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Unclaimed Assets Authority seeks amendments to expedite payout process

The Unclaimed Financial Assets Authority (UFAA) is seeking to amend the Unclaimed Financial Assets Act number 40 of 2011 in order to reduce the time taken by Kenyans to access their claims from the authority.

Under the current framework, it takes 90 days from the time a person files a claim on an asset to the time the authority finally delivers its decision regarding the asset.

Additionally, all claims, including small-value claims, are subjected to the same lengthy process, which often discourages individuals with small claims from pursuing their assets.

According to UFAA’s Chief Executive Officer (CEO), John Mwangi, the proposed amendments will also seek to integrate technology, which will in turn improve the claim settlement process.

Additionally, Mwangi says that the authority is also pushing for the harmonisation of all other existing laws on unclaimed assets to eliminate any hindrance that could bar UFAA from accessing the unclaimed assets from the holders.

“There are amendments which are supposed to be made to the UFAA Act 40 of 2011. The current legal framework doesn’t differentiate whether one is claiming Sh 1 million or Sh 10 because the process is the same. So we are working with the legislators to change our legal framework to make it easy for the claimant so that once we establish who you are, then we are able to pay you your money without the lengthy process,” said Mwangi.

The CEO was speaking in Nyeri during the launch of a three-day public sensitisation drive where members of the public were encouraged to check their status on any unclaimed assets.

The drive, which will be jointly undertaken by Huduma Kenya, was also aimed at encouraging holding institutions such as banks and Saccos to surrender unclaimed financial assets in their possession.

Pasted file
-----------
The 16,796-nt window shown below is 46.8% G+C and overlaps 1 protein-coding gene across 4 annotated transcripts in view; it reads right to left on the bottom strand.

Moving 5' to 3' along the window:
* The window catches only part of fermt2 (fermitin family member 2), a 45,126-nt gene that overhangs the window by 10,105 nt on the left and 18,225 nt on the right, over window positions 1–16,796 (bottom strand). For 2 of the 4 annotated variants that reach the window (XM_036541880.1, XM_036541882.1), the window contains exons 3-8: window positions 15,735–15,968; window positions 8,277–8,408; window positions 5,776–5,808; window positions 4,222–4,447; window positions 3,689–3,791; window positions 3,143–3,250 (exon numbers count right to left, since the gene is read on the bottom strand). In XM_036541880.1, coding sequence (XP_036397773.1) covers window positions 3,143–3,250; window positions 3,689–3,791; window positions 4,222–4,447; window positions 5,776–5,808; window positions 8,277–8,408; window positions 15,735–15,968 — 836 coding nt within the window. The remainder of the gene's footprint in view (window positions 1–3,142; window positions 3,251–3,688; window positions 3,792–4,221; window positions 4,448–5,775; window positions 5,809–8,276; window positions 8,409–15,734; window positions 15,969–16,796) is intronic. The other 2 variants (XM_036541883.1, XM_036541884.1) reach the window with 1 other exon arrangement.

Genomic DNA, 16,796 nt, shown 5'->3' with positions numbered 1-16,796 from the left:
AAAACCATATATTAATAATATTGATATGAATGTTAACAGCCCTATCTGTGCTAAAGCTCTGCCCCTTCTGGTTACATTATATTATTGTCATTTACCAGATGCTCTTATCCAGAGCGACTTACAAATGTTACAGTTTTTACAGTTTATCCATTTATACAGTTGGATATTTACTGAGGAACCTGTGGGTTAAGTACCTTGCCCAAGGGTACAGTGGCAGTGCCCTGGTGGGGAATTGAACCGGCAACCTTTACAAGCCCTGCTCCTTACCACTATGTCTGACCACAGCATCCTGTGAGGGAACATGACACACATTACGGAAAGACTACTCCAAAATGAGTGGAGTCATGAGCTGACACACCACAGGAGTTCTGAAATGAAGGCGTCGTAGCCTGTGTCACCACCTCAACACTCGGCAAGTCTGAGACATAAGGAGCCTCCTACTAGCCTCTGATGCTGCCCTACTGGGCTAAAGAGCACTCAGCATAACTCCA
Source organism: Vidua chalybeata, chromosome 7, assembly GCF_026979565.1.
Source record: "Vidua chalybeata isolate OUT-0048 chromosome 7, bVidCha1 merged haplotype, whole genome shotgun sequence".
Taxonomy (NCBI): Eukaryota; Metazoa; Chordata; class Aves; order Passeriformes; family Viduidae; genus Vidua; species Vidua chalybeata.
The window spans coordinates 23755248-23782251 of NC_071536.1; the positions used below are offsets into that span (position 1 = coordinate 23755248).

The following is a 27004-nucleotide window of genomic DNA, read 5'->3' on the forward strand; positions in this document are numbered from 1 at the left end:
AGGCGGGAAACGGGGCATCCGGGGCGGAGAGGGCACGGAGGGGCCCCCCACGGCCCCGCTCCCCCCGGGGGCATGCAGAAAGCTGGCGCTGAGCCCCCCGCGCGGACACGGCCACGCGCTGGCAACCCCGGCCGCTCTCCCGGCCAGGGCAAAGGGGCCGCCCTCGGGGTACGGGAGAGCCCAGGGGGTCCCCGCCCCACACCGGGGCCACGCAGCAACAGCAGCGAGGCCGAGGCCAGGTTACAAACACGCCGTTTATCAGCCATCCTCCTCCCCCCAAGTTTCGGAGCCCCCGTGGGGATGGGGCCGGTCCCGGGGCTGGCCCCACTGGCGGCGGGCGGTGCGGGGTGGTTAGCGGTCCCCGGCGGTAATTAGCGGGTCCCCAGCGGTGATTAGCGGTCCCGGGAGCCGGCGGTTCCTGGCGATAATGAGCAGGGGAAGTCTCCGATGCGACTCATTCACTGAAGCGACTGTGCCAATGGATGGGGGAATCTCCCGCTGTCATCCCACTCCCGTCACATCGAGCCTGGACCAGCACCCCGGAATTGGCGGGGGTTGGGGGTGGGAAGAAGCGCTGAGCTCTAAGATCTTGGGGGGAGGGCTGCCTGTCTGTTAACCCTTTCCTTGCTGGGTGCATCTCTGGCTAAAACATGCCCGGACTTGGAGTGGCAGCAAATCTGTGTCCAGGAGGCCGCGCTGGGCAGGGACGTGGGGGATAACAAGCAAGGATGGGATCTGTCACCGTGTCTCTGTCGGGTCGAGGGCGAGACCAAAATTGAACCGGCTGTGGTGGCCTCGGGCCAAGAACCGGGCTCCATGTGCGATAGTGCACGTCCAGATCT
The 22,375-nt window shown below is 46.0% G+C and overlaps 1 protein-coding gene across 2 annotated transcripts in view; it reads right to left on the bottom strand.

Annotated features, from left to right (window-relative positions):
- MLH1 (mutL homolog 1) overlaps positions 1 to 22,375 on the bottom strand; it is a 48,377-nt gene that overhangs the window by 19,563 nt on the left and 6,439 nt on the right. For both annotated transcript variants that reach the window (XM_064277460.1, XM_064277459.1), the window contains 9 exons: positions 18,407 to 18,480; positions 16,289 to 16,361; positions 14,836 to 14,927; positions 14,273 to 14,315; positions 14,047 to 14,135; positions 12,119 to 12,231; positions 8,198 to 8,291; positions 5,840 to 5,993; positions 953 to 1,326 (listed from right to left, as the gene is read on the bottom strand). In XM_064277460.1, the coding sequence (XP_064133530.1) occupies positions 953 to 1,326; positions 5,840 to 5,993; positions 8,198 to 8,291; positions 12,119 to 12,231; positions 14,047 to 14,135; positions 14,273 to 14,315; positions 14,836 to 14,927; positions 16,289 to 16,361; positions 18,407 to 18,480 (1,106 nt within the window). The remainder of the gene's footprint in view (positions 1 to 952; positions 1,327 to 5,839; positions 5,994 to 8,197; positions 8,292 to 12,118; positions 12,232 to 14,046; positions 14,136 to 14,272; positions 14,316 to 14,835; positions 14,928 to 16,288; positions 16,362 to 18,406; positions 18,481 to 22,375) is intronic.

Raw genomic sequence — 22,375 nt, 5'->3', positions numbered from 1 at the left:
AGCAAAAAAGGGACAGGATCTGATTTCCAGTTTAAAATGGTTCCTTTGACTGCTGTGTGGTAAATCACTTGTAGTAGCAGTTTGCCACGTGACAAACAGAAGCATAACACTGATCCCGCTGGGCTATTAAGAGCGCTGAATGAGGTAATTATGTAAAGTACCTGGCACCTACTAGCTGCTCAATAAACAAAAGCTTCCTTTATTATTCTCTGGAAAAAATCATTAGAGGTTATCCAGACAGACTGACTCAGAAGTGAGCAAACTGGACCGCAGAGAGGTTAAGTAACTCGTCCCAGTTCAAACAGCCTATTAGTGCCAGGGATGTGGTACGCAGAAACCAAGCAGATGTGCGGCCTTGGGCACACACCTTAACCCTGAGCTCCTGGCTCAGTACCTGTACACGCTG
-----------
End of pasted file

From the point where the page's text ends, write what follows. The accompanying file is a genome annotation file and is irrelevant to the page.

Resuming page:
Currently, the authority holds Sh 27.28 billion in cash in the form of unclaimed bank deposits, savings deposits, dividends declared by various companies, money from telecoms, unclaimed pensions, and Sacco deposits. UFAA is also in possession of 1.2 billion units of unclaimed shares.

Similarly, the authority has paid out Sh 2 billion in cash and another 39.7 million units of shares, with Mwangi blaming the low reunification rates on a lack of awareness among the general public about UFAA.

“The main challenge is that a lot of people do not know about UFAA, and that is why we have started the nationwide initiative to sensitise people to check or collect their unclaimed assets. It is imperative that these monies be reunited with their rightful owners and ploughed back into the economy,” said Mwangi.

From Nyeri, the campaign will be rolled out in Kiambu and Thika. Ben Kai, the Huduma Kenya CEO, said that they would be partnering with UFAA to ensure that they bring the public closer to their assets. He noted that five out of the 52 Huduma centres in the country had already set up an UFAA desk, and plans were underway to popularize the service in the remaining 47 centres under the Huduma Mashinani outreach programme.

“We have Huduma centres in all 47 counties, and our work is to bring all government services closer to Kenyans. This is a platform that UFAA can leverage on to reach as many Kenyans as possible. As Huduma, we have also come up with another channel, Huduma Mashinani, where we will be taking the services right to the doorstep of Kenyans and bringing them closer to their assets that would have been lost,” said Kai.

By Wangari Mwangi and Samuel Maina

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